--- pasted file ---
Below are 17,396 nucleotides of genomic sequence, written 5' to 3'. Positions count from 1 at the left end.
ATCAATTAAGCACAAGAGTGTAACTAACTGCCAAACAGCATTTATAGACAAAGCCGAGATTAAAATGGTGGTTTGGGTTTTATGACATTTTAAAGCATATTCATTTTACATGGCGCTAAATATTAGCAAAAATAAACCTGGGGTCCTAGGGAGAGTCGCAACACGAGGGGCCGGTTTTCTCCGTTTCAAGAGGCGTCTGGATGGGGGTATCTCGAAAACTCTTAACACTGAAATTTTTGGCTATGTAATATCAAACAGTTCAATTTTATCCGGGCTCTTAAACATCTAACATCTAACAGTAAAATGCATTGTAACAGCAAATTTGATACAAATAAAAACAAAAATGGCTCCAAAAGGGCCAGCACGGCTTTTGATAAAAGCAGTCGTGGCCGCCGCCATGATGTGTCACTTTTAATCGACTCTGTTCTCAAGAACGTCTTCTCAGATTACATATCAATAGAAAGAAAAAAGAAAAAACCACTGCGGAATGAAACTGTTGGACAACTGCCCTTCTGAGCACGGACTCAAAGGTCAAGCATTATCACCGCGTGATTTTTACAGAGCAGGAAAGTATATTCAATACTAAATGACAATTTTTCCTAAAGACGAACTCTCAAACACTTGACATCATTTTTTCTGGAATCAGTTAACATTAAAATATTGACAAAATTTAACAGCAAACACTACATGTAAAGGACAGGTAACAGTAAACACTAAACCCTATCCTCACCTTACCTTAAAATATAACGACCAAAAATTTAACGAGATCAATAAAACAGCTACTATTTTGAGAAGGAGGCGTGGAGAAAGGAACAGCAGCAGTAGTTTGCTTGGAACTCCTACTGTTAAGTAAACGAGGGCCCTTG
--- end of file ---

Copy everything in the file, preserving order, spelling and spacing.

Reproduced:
Below are 17,396 nucleotides of genomic sequence, written 5' to 3'. Positions count from 1 at the left end.
ATCAATTAAGCACAAGAGTGTAACTAACTGCCAAACAGCATTTATAGACAAAGCCGAGATTAAAATGGTGGTTTGGGTTTTATGACATTTTAAAGCATATTCATTTTACATGGCGCTAAATATTAGCAAAAATAAACCTGGGGTCCTAGGGAGAGTCGCAACACGAGGGGCCGGTTTTCTCCGTTTCAAGAGGCGTCTGGATGGGGGTATCTCGAAAACTCTTAACACTGAAATTTTTGGCTATGTAATATCAAACAGTTCAATTTTATCCGGGCTCTTAAACATCTAACATCTAACAGTAAAATGCATTGTAACAGCAAATTTGATACAAATAAAAACAAAAATGGCTCCAAAAGGGCCAGCACGGCTTTTGATAAAAGCAGTCGTGGCCGCCGCCATGATGTGTCACTTTTAATCGACTCTGTTCTCAAGAACGTCTTCTCAGATTACATATCAATAGAAAGAAAAAAGAAAAAACCACTGCGGAATGAAACTGTTGGACAACTGCCCTTCTGAGCACGGACTCAAAGGTCAAGCATTATCACCGCGTGATTTTTACAGAGCAGGAAAGTATATTCAATACTAAATGACAATTTTTCCTAAAGACGAACTCTCAAACACTTGACATCATTTTTTCTGGAATCAGTTAACATTAAAATATTGACAAAATTTAACAGCAAACACTACATGTAAAGGACAGGTAACAGTAAACACTAAACCCTATCCTCACCTTACCTTAAAATATAACGACCAAAAATTTAACGAGATCAATAAAACAGCTACTATTTTGAGAAGGAGGCGTGGAGAAAGGAACAGCAGCAGTAGTTTGCTTGGAACTCCTACTGTTAAGTAAACGAGGGCCCTTG